Police investigating antisemitic fliers left at homes in Beverly Hills

Police are investigating antisemitic fliers that were left at homes in Beverly Hills on Sunday, hours before Hanukkah began.

The Beverly Hills Police Department revealed in a statement Sunday afternoon that it is investigating a “hate incident” that occurred overnight after a resident reported finding a flyer with hate speech in their front yard.

The flyer, which was in a plastic bag with rice “for weight,” featured “propaganda style hate speech related to the COVID pandemic and the Jewish people,” according to police. It was a single 8.5 inch-by-11 inch piece of paper.

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The flyers, which were discovered at a number of homes in the northeast of the city, were canvassed and collected by police and Public Works personnel, according to police.

“Police are continuing to investigate and attempt to identify the persons responsible for this disturbing act,” the department wrote in a statement.

It also said additional patrols would be dispatched throughout the city on Sunday, the first night of Hanukkah, “to ensure a safe holiday season.”

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The California police department’s investigation into the antisemitic flyers comes amid a year that has seen an increased number of antisemitic incidents.

In May, the Anti-Defamation League said it had observed a 75 percent surge in antisemitic attacks in the previous two weeks, which coincided with the 11 days of violence that broke out between Israel and Hamas in the Gaza strip and eventually ended with a cease-fire.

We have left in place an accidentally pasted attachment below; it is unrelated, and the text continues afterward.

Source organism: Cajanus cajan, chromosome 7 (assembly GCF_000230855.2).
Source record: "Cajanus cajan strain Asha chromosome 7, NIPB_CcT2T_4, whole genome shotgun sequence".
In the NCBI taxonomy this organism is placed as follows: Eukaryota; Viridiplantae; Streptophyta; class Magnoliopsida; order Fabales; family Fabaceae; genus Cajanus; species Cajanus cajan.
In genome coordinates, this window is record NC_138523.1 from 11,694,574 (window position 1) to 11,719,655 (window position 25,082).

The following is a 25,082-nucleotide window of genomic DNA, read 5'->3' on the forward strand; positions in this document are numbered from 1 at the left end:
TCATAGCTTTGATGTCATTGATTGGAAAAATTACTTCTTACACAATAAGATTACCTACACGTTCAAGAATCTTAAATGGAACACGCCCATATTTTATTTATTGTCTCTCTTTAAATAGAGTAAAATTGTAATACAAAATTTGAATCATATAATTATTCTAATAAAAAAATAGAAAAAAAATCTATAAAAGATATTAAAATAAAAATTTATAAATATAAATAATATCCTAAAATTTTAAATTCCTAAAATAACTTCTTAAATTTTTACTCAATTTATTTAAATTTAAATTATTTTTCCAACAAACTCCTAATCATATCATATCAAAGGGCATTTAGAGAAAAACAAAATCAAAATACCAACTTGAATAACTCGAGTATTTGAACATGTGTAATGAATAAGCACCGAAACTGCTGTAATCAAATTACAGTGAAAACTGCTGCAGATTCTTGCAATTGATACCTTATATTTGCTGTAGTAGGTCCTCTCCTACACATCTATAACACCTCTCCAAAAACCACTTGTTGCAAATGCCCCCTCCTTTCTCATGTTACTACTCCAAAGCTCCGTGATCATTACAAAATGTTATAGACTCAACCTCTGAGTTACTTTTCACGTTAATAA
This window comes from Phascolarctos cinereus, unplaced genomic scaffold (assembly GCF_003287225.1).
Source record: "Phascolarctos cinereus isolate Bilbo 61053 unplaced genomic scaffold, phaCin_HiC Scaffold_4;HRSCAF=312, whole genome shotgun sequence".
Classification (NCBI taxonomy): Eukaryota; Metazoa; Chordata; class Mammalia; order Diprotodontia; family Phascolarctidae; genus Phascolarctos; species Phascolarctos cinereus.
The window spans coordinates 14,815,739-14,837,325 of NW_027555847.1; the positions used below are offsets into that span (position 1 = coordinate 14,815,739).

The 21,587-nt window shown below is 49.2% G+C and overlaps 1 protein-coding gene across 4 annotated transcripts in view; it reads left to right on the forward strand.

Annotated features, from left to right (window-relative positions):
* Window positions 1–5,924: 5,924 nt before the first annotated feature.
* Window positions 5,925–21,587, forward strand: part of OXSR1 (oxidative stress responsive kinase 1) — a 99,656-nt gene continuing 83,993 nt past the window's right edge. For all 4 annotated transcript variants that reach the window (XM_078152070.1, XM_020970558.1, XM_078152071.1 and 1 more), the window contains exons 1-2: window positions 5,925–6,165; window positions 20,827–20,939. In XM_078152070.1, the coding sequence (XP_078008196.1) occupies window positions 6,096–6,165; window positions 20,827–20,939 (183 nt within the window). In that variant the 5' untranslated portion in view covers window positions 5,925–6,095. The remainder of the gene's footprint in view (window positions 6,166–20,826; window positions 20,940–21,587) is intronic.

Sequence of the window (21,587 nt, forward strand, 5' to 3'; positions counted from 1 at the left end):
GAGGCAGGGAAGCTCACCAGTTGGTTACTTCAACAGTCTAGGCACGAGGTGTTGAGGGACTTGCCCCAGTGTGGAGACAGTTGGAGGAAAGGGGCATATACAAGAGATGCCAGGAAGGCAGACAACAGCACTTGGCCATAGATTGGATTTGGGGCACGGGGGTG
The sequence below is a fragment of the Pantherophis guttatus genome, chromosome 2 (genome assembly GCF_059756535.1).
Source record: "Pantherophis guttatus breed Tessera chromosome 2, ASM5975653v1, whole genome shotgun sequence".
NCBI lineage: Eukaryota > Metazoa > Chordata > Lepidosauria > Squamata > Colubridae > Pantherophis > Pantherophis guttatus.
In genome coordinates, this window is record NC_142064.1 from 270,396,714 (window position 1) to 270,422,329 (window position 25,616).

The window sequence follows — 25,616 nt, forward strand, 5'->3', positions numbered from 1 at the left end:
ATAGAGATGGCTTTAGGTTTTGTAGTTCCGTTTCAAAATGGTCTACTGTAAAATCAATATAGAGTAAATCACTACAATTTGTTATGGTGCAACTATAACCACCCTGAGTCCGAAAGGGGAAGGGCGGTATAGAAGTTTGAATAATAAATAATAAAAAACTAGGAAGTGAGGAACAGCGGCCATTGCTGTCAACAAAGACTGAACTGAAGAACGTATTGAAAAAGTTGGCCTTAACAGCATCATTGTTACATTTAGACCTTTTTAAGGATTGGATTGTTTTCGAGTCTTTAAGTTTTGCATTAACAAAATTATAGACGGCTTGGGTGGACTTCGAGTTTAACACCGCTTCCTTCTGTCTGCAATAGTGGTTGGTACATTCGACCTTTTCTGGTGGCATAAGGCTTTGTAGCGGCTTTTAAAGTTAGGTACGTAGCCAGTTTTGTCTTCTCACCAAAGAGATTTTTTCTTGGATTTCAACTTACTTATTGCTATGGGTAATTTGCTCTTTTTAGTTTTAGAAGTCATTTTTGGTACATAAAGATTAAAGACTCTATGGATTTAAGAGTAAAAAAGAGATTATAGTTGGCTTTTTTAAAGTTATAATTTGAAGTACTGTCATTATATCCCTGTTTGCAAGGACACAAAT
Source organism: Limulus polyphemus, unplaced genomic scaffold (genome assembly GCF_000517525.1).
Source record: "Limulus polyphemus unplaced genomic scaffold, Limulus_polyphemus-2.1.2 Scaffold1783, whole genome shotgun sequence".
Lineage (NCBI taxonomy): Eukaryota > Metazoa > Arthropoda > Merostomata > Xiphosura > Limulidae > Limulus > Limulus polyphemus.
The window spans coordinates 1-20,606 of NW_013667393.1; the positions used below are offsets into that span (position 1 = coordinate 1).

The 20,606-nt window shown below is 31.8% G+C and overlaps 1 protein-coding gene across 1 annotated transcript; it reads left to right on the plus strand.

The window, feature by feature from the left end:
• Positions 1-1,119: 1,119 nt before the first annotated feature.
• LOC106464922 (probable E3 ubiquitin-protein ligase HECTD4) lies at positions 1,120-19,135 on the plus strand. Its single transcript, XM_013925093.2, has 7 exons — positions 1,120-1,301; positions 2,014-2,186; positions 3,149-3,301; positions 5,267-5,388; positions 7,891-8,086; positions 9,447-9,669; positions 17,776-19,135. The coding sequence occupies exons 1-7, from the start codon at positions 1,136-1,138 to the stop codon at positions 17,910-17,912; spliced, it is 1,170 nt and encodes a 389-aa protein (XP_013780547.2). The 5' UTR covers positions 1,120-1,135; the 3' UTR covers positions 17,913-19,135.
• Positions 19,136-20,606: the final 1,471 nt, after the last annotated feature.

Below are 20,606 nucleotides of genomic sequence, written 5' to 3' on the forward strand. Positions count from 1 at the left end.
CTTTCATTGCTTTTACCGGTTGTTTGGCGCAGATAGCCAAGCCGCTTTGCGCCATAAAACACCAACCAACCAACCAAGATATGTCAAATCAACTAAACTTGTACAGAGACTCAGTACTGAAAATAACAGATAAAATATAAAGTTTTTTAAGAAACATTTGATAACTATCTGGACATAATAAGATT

The Senate passed a bipartisan resolution in June condemning the increase in antisemitic violence, which called on President BidenJoe BidenBiden says he didn't 'overpromise' Finland PM pledges 'extremely tough' sanctions should Russia invade Ukraine Russia: Nothing less than NATO expansion ban is acceptable MORE to “continue the leadership role of the United States in combating antisemitism internationally.”

The resolution also urged the Biden administration to “advance accurate Holocaust education” and fight against Holocaust deniers and misinformation.

In July, Biden nominated Holocaust historian and Emory University professor Deborah Lipstadt to serve as a special envoy to combat and monitor antisemitism.

Observers around the world celebrated the first night of Hanukkah at sundown on Sunday, marking the beginning of the festival of lights for the Jewish community.

The White House marked the celebratory evening with the National Menorah lighting ceremony, where Second Gentleman Doug EmhoffDoug EmhoffHarris invokes MLK in voting rights push, urges Senate to 'do its job' The Hill's 12:30 Report: Djokovic may not compete in French Open over vaccine requirement The Hill's Morning Report - Presented by Facebook - Democrats see victory in a voting rights defeat MORE, the first Jewish spouse of a U.S. president or vice president, helped light the first candle.